Most people already have a protective case for their phone/ tablet and some mounting mechanism. If not, you probably should anyway.
If they are using a phone or cellular tablet, we do not use the data plan and we do not need cell signal/minutes but, our customers have the option of making/receiving calls. As well as the apps we recommend have the capability to send a text/email that includes your exact coordinates to friends, family or rescue workers if needed. (This only works if you have some internet connection)
We have reviewed several apps(Paid and free) for both operating systems. We are happy to make a recommendation but, the only requirement for using our ATV trail maps is that the app you choose is capable of importing gpx files. We have noticed that some do a better job of importing than others and some do a better job of following standards than others. We have seen some that will import but do not handle trail colors correctly or waypoint icons correctly. We will cover apps in another blog entry.
The way we use and expect most folks use GPS maps for ATV Trails is that the maps are loaded on the device so the trails show up on top of a traditional map, you tell the app to locate to your current position, it shows a pointer where you are and much like your car, that pointer follows you along moving either the background map or the pointer so you can tell what your current location is and what is around you. We add “Waypoints” or Points Of Interest to our maps as well. We try to show waterfalls, interesting overlooks, caves, mines but, we also add the campgrounds and their information like phone numbers, recovery numbers, places to eat or get gas or the vet just in case Muffy is having a bad day traveling.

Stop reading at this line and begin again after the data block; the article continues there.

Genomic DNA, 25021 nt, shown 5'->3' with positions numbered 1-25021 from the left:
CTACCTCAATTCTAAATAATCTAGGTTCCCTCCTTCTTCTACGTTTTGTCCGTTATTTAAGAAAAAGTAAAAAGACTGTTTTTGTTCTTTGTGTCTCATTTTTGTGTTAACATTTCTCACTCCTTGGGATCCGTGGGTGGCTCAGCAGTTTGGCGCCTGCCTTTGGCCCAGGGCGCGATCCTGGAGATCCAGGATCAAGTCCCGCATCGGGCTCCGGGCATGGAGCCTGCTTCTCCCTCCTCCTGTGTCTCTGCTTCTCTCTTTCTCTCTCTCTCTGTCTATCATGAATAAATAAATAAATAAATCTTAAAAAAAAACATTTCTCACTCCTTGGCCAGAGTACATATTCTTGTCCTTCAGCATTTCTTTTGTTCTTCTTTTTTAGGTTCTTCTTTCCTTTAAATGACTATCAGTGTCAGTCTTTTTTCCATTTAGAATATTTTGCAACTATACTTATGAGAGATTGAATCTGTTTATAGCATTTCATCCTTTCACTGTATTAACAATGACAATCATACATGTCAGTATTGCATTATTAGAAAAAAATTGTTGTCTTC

There are several different views available to you through most of the apps that we recommend. You can use satellite view, street view, any of several topographical views with varying degrees of detail. We have found that for offroad by ATV/Jeep, a lot of detail isn’t really necessary. The USGS topo maps frequently go down to the level of marking houses, gravel pits, etc. and most of that isn’t very necessary but, it is nice to know creeks, railroad tracks, rough terrain so, we recommend either Thunder forest or our own custom background map.
Choosing a device
Some devices (just a few tablets mainly) do not have gps sensors in them – if you are considering purchasing one for this use, make sure to check the specs for gps. If you already own one, you can try to look it up online or you can install a gps app and see if it connects and locates correctly.
We like the Samsung Galaxy line but, we have also used Ipad, IPad Air, some off brand android tablets and several other devices – most work fine.